Up early in Erfoud, we loaded our gear onto our assigned four-wheel drive vehicles. We were split into groups of four fellow travelers assigned to the same shephard driver for the next few days. Erfoud is an enormous military town but the surrounding region specializes in unique marble and granite whose rare distinction is enormous embedded fossils. So the days stops included a fossil marble works, a school established about 2 years ago for nomadic children, a camel ride and then checking out and settling in to our camp site.
An early Mid-December morning and we were clambering over huge stacks of fossis embedded in marble learning about what these resourceful craftsmen could make to both sell to tourists and market abroad. What a pitchman!! Handsome, charming a notice his American levis peeking out from under his native costume.
An early departure put us on the road to Fez. Stops and discoveries along the journey began unfolding the daily life of the majority of Moroccans allowing us to appreciate the present as it is still dramatically shaped by their fascinating history.
We meandered along and over the local by-ways through rich rolling farmland, olive groves and vineyards. Most of this verdant land is dependent entirely upon rainfall and the waterways descending from the Rif and Middle Atlas. Land is divided into small family farms or groves, Villagers grow wheat, barley, citrus and cotton in a mild climate a lot like Southern California Migrant workers live on government lands and move around as the seasons change supplementing their income with what they can produce and sell along the roadside. It was the end of olive season and but we saw men and women working together to finalize the last harvesting.
Lunch in Meknes, heart of a vibrant wine growing area, a city divided into ancient and modern. The old part is on the west bank of the river Oued Boukfrane with the new town on the east. Pictured below is the Bab el-Mansour, the main gate leading into the medina proceeding through a ring of battlements. Described as far less touristy than Marrakesh or Fez, there are still abundant souks selling carpets and handicrafts but the local tradesmen and service people are there primarily for the locals.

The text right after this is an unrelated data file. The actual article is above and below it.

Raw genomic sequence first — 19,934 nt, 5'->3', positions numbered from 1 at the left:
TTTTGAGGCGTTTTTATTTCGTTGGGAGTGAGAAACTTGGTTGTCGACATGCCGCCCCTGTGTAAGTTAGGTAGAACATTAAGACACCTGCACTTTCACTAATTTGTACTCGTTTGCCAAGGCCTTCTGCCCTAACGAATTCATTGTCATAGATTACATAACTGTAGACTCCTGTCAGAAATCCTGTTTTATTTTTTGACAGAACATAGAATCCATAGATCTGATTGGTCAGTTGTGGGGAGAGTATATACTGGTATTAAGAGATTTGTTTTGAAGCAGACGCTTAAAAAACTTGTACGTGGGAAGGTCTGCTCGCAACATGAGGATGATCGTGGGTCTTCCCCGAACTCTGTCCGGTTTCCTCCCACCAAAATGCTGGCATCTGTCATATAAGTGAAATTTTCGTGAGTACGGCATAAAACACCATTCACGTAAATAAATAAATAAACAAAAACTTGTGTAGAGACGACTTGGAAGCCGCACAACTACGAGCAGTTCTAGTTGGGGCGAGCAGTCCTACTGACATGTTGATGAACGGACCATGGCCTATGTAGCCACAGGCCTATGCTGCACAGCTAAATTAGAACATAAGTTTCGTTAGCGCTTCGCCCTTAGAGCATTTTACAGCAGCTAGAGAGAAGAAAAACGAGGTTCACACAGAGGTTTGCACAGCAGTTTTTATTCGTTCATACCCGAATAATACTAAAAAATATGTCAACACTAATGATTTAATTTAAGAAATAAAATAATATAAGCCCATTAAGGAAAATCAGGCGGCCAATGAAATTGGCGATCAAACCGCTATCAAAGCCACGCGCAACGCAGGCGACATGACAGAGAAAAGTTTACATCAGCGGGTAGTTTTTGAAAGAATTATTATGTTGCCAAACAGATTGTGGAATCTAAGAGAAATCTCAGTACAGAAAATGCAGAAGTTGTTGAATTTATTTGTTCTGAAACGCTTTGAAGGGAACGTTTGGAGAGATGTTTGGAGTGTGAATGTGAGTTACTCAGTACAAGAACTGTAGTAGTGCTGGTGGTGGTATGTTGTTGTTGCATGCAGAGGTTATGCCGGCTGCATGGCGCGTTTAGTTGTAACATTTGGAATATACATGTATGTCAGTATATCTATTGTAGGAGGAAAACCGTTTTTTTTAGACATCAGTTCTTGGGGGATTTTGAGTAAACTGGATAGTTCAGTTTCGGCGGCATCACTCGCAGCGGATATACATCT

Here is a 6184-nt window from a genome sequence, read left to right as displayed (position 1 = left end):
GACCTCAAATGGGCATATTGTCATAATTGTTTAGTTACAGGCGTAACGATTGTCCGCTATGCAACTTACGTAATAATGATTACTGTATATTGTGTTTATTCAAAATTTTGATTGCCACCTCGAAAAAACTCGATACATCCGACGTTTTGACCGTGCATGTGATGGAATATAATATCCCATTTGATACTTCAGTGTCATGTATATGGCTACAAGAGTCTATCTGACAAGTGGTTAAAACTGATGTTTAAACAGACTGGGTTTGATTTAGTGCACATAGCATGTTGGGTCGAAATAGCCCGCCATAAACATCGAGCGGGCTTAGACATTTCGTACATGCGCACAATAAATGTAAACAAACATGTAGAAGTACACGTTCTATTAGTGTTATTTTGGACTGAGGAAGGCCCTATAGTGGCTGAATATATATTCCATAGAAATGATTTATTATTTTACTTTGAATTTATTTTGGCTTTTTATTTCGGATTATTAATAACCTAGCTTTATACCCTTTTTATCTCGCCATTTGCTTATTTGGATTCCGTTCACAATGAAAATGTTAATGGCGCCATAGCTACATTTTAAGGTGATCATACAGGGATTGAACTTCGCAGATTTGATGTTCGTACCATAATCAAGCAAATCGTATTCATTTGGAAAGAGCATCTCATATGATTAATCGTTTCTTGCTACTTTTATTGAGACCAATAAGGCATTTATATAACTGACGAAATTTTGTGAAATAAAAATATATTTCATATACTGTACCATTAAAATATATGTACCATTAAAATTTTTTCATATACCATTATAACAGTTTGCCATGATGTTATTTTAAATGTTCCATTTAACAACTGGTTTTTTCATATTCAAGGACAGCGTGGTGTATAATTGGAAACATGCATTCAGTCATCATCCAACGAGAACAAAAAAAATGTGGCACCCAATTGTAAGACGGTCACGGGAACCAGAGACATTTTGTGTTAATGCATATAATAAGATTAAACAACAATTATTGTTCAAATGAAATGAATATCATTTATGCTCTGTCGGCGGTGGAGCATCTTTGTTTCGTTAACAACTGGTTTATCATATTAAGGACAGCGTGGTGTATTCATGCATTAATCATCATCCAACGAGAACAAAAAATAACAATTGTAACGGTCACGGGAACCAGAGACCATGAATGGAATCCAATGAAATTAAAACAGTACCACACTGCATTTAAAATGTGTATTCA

Volubilis, the day’s highpoint, suddenly came in view as we swung around a valley and passed through the groves and family farms at the outskirts of Moulay Idriss, a vibrant small town. The Triumphal Arch signals the site and is visible from the approach. Ruins largely date from the 2nd and 3rd centuries AD but excavations reveal that the original settlement was by Carthaginian traders in the 3rd century BC.
All legs of our flight into Casablanca were smooth.
Casablanca is Morocco’s largest city, its chief port and vibrant center of commerce. It’s also the biggest city in the Maghreb–the name for the collective five North African countries, Algeria, Morocco, Tunisia, Libya, and Mauritania as well as the disputed territory of the Western Sahara. The word Maghreb literally means “place of sunset or “the west” (from an Arabian perspective). Now it is primarily used by Arabs to referring collectively to these five countries.
As it turned out we also arrived about sunset. We joined our tired fellow travelers, some of whom we had met in Paris at the Air-France gate and were all welcomed by our guide Abdal who was there to greet us. We efficiently boarded our bus and were whisked off in the gathering dusk to Rabat along the major Casablanca highway clogged with commuters. Sights to see had to wait until the next day.